Theres hope for new era in Silicon Valley

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With the opening of the Gloria and Ken Levy Family Campus in Los Gatos, a new era begins for the Jewish community of San Jose.

Until now, the Jewish Federation of Silicon Valley and its affiliated agencies were generally obscured by the goliath S.F.-based Jewish Community Federation.

Years ago, this publication’s predecessor, the Jewish Bulletin, suggested that a merger was in order between the San Francisco, San Jose and Oakland federations. We felt that as a single unit they could better serve the Jews in a combined region that supposedly is the third-largest Jewish community in America after New York and Los Angeles.

But with the opening of this campus, the Silicon Valley federation hopefully has a new lease on life.

For one thing, the federation becomes noticeable. Thousands of Jews will see it every time they come to the Addison-Penzak Jewish Community Center. The JCC formerly had 300 members, but it anticipates a membership of 2,500, largely lured by a spacious fitness center run by Club One.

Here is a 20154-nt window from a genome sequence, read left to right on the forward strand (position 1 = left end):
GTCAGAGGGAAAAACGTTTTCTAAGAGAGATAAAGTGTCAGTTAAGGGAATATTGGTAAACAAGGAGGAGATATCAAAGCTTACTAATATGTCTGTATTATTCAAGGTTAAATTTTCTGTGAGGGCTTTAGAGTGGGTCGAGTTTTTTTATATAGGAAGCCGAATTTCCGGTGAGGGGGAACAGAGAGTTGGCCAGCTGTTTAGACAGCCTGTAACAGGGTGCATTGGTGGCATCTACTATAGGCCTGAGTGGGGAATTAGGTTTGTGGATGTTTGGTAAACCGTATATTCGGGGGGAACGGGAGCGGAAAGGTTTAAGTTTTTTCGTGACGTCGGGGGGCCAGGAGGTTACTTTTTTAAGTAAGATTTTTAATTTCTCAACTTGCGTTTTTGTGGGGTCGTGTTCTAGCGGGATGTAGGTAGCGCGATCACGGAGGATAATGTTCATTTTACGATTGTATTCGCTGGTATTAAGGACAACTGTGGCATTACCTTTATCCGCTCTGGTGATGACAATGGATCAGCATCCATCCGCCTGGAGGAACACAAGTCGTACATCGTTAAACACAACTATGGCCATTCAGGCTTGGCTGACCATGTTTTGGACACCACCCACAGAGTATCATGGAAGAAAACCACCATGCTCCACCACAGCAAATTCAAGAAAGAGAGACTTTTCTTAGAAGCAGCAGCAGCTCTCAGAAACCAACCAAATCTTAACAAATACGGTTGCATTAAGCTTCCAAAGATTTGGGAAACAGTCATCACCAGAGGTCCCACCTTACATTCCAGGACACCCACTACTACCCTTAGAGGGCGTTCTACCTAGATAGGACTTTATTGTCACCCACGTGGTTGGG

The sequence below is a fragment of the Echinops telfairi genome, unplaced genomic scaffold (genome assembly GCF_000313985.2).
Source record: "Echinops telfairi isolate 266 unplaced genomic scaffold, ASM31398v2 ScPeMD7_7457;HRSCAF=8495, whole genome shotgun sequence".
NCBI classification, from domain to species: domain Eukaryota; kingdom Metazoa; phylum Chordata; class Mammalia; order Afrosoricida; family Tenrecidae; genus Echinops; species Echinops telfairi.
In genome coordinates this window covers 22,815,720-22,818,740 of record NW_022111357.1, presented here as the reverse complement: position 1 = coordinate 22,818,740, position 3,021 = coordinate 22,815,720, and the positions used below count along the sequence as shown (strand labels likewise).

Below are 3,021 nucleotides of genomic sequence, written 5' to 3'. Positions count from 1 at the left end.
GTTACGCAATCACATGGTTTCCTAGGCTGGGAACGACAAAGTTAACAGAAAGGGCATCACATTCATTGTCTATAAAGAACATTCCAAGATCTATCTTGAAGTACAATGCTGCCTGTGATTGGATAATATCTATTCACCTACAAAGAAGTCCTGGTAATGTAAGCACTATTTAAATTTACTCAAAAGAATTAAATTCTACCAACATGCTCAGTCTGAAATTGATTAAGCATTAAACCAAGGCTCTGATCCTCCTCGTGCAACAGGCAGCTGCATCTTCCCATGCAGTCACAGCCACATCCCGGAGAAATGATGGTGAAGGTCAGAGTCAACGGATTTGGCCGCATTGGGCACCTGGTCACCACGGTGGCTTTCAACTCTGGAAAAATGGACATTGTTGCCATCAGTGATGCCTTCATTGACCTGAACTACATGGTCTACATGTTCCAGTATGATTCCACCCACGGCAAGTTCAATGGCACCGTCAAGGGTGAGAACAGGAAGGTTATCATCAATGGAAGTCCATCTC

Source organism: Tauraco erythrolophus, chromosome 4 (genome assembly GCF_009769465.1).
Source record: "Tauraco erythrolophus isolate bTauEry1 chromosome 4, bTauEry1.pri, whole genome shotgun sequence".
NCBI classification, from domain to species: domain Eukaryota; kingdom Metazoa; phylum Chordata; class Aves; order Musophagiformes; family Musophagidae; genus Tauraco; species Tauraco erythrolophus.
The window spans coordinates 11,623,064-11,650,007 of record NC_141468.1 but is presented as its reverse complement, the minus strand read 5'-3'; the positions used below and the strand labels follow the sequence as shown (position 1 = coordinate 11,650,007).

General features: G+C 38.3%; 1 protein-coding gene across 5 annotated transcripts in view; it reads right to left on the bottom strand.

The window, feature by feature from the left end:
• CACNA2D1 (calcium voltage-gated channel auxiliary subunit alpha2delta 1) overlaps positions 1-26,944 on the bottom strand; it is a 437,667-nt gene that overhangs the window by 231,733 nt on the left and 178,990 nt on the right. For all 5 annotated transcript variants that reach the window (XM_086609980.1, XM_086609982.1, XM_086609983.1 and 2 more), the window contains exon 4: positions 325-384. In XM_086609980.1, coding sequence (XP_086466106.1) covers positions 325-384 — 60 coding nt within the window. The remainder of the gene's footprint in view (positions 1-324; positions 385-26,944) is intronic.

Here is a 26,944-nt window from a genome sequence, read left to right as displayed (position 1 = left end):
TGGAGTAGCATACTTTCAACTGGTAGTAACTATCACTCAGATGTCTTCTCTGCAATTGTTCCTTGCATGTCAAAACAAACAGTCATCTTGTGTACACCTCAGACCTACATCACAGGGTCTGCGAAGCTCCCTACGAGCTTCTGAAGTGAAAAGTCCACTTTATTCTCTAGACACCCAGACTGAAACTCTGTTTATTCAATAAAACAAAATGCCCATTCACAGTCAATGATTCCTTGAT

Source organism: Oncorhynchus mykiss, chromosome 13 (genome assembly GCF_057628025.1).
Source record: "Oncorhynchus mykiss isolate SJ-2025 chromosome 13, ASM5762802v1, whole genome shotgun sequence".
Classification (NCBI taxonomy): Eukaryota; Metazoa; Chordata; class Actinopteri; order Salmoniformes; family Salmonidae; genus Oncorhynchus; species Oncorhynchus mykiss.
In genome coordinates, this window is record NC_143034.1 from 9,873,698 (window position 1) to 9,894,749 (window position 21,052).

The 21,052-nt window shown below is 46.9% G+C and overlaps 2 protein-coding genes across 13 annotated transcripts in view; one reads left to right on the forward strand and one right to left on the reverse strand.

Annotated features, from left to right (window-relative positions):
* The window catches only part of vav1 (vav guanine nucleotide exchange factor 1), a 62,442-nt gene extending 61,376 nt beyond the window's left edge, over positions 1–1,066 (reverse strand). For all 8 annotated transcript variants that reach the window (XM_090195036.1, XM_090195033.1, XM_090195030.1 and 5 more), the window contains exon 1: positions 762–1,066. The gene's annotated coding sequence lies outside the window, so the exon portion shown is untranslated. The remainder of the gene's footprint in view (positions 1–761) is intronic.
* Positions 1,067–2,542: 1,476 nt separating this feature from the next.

And upstairs is the Yavneh Day School, which also will draw more families into its new facilities, especially as it expands into seventh grade next year and eighth in 2007.

Lastly comes the Jewish Family Service of Silicon Valley, which should see its caseload expand in its new, more visible quarters.

Altogether the campus gives Jews in the San Jose area a better opportunity to witness what their gifts to the federation can accomplish locally. And if the San Jose area’s former dilapidated, second-rate facility ever led the area’s Jews to cop an inferiority complex, that ought to change as well.

But the federation will need to better promote the other work it does locally and internationally, especially in Israel.

This year the federation allocated close to $1 million to local agencies and foreign needs compared to more than $22 million given out by the San Francisco federation. A less than stellar showing, considering the San Jose federation’s donor base is in affluent Silicon Valley.

The Silicon Valley federation simply needs to do a better job telling its stories and of the needs it is trying to fill. And, with 18-year federation employee and lifelong San Jose-area resident Jyl Jurman now in charge, perhaps it will.

The grand opening of the campus is Sunday, Oct. 16, and the federation should make it as festive an event as possible in the hope of attracting a large attendance, especially among non-affiliated Jews.

We join with the community in welcoming the new campus, and hope that it is just the first step in making the Silicon Valley federation all that it can and should be.